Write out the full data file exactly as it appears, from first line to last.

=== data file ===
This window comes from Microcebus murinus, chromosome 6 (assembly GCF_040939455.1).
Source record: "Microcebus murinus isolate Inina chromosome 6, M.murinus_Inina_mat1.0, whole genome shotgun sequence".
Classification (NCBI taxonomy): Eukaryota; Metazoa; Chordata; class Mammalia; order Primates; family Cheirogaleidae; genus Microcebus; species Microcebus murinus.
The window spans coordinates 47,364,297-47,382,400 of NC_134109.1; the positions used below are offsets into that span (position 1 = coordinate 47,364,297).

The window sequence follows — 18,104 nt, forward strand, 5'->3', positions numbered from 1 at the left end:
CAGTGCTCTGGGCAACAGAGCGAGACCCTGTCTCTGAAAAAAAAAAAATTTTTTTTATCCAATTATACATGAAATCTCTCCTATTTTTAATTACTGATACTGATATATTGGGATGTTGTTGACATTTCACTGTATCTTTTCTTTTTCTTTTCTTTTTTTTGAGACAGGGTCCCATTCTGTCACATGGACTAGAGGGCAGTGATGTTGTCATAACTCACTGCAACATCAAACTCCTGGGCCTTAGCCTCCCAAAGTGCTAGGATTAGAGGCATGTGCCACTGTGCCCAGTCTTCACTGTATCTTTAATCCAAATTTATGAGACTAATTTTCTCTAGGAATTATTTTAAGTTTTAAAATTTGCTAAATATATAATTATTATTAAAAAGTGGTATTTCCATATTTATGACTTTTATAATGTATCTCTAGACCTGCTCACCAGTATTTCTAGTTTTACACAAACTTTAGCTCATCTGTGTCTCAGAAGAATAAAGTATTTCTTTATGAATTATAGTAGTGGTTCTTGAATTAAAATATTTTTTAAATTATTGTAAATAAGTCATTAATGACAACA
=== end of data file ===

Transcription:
This window comes from Microcebus murinus, chromosome 6 (assembly GCF_040939455.1).
Source record: "Microcebus murinus isolate Inina chromosome 6, M.murinus_Inina_mat1.0, whole genome shotgun sequence".
Classification (NCBI taxonomy): Eukaryota; Metazoa; Chordata; class Mammalia; order Primates; family Cheirogaleidae; genus Microcebus; species Microcebus murinus.
The window spans coordinates 47,364,297-47,382,400 of NC_134109.1; the positions used below are offsets into that span (position 1 = coordinate 47,364,297).

The window sequence follows — 18,104 nt, forward strand, 5'->3', positions numbered from 1 at the left end:
CAGTGCTCTGGGCAACAGAGCGAGACCCTGTCTCTGAAAAAAAAAAAATTTTTTTTATCCAATTATACATGAAATCTCTCCTATTTTTAATTACTGATACTGATATATTGGGATGTTGTTGACATTTCACTGTATCTTTTCTTTTTCTTTTCTTTTTTTTGAGACAGGGTCCCATTCTGTCACATGGACTAGAGGGCAGTGATGTTGTCATAACTCACTGCAACATCAAACTCCTGGGCCTTAGCCTCCCAAAGTGCTAGGATTAGAGGCATGTGCCACTGTGCCCAGTCTTCACTGTATCTTTAATCCAAATTTATGAGACTAATTTTCTCTAGGAATTATTTTAAGTTTTAAAATTTGCTAAATATATAATTATTATTAAAAAGTGGTATTTCCATATTTATGACTTTTATAATGTATCTCTAGACCTGCTCACCAGTATTTCTAGTTTTACACAAACTTTAGCTCATCTGTGTCTCAGAAGAATAAAGTATTTCTTTATGAATTATAGTAGTGGTTCTTGAATTAAAATATTTTTTAAATTATTGTAAATAAGTCATTAATGACAACA